While only a few extreme nationalists dispute the mass killings of Armenians, some liberals have recognized it as a 'genocide.' Most Turkish intellectuals, political analysts, and historians believe that local Armenians, with the help of Russia, were trying to create an independent Armenian state in eastern Anatolia.
Despite the ensuing chaos, they maintain the Turkish state acted accordingly to save mainland Turkey from being swallowed up by the victors in the war, Russia, Britain, and France.
They also say that Armenians, traditionally described by Ottomans as 'the loyal nation,' were not targeted because of their race or religion, but due to the 'treason' of a large group of local Armenians who fought, some with the Russians, against the Turkish army in the eastern provinces of the Ottoman Empire.
The Turkish side says that in 1915, Russian troops, accompanied by Armenian armed militias, advanced through Turkish territories. They say that tens of thousands of Turks were also killed or deported from their homes during this period.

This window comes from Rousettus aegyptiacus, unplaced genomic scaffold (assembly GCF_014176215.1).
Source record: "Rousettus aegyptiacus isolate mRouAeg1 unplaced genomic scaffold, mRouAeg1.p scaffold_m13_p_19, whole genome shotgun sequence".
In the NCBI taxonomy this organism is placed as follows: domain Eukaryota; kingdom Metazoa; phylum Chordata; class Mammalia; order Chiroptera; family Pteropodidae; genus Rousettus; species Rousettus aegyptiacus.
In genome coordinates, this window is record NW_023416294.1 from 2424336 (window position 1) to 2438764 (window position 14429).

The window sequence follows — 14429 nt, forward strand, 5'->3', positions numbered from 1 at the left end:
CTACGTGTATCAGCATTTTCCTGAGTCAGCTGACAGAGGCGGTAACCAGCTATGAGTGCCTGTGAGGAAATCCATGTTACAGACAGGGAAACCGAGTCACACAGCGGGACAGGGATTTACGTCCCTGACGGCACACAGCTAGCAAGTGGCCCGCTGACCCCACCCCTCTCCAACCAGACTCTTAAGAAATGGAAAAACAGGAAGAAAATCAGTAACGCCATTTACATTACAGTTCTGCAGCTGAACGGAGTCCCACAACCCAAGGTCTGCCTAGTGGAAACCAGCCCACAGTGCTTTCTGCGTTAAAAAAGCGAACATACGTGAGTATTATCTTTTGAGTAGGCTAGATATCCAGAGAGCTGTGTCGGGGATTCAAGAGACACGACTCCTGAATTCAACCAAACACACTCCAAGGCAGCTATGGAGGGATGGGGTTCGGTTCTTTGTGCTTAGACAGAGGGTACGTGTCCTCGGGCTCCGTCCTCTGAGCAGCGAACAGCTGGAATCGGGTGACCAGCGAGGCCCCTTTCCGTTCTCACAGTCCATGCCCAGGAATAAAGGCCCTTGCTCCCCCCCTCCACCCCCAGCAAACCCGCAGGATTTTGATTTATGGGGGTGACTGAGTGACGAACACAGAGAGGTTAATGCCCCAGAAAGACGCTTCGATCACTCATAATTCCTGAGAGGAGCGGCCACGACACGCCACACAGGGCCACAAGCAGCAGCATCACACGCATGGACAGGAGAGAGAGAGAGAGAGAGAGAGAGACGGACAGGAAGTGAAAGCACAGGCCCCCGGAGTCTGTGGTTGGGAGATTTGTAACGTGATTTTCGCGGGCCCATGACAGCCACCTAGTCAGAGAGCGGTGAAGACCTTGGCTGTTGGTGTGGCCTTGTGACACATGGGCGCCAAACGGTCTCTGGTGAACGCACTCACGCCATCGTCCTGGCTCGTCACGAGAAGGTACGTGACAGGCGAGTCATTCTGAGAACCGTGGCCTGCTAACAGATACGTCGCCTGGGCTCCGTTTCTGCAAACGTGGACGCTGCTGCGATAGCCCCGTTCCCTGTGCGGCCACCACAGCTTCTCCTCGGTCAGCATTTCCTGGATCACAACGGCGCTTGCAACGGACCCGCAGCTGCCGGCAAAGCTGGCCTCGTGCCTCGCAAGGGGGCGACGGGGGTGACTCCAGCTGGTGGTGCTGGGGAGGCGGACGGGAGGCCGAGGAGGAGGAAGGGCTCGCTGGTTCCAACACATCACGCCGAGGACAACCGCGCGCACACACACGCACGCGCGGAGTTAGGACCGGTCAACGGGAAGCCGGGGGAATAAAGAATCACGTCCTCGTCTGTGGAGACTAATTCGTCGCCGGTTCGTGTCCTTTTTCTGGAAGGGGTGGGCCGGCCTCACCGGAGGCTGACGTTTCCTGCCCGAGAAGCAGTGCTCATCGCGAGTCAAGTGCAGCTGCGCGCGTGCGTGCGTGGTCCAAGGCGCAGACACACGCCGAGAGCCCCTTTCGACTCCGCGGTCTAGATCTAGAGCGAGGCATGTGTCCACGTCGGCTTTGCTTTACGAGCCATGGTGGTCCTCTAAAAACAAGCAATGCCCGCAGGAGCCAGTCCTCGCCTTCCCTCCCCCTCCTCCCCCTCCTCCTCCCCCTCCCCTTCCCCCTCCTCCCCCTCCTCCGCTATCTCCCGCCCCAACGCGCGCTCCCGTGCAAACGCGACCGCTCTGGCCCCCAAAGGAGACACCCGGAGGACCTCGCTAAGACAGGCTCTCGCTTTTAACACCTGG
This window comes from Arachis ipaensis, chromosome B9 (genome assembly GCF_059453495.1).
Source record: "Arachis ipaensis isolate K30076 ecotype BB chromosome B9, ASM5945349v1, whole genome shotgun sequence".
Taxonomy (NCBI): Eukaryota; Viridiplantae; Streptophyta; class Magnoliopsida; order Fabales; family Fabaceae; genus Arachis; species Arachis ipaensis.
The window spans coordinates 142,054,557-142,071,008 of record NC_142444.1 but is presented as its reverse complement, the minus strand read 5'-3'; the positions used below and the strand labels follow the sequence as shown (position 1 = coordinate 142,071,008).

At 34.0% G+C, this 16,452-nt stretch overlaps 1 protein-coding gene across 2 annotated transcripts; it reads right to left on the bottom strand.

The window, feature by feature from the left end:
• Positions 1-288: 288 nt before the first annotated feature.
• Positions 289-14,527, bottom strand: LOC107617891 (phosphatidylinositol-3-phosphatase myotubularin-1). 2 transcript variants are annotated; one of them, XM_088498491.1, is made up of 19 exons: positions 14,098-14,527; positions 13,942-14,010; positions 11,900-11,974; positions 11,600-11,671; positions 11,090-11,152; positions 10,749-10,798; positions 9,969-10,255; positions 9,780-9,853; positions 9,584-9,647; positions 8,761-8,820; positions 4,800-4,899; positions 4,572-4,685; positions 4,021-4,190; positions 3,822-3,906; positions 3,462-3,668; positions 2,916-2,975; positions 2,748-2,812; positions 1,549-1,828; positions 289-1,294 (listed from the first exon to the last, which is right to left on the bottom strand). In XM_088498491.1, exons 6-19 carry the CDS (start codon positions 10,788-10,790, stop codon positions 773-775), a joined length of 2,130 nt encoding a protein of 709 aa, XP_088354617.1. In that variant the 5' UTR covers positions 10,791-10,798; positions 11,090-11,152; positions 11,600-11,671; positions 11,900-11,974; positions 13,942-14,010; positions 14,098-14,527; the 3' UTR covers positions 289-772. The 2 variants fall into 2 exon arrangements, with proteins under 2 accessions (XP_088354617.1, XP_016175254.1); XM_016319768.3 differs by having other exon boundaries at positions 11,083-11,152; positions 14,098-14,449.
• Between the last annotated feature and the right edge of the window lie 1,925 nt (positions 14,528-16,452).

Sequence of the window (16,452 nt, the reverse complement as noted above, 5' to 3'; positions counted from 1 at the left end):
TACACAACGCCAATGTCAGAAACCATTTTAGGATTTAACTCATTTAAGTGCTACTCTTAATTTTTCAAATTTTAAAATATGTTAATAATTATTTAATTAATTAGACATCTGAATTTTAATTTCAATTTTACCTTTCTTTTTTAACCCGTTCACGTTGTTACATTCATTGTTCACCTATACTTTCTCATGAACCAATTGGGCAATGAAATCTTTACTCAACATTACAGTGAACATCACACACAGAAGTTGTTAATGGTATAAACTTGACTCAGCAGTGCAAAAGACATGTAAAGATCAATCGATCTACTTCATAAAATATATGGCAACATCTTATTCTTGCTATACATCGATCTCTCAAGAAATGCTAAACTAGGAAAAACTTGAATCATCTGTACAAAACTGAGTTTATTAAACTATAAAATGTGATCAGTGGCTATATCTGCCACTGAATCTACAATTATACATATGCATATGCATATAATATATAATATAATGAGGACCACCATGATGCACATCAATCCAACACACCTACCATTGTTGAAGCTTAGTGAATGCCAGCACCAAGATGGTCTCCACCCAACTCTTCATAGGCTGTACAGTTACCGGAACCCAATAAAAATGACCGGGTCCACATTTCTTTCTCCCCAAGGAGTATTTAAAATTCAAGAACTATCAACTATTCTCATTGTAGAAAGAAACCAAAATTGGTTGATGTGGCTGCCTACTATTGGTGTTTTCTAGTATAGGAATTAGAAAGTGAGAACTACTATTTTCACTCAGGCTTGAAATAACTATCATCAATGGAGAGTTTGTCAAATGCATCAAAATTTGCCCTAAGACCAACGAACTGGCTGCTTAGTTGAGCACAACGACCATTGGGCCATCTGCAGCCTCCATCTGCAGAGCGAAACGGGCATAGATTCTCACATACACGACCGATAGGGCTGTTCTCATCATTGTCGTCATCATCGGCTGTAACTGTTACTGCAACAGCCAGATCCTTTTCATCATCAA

Turkey has said that Turkish, Armenian, and other international historians and intellectuals should openly discuss the history. They say they have opened their archives and asked for the Armenians to do the same.
The Turks believe that the Armenians have used the 'genocide' issue as a political tool, and have shown little desire to reach an understanding and move forward. 'Moving forward' would also include the opening of the Turkish-Armenian border, which all Turkish governments have said will not be possible as long as Yerevan maintains its genocide-related claims against Turkey and as long as Armenia does not recognize the two countries' current borders. Ankara says that Armenia's 1991 declaration of independence considers eastern parts of Turkey to be 'western Armenia.' "
(The views are the author's own and do not represent those of RFE/RL.)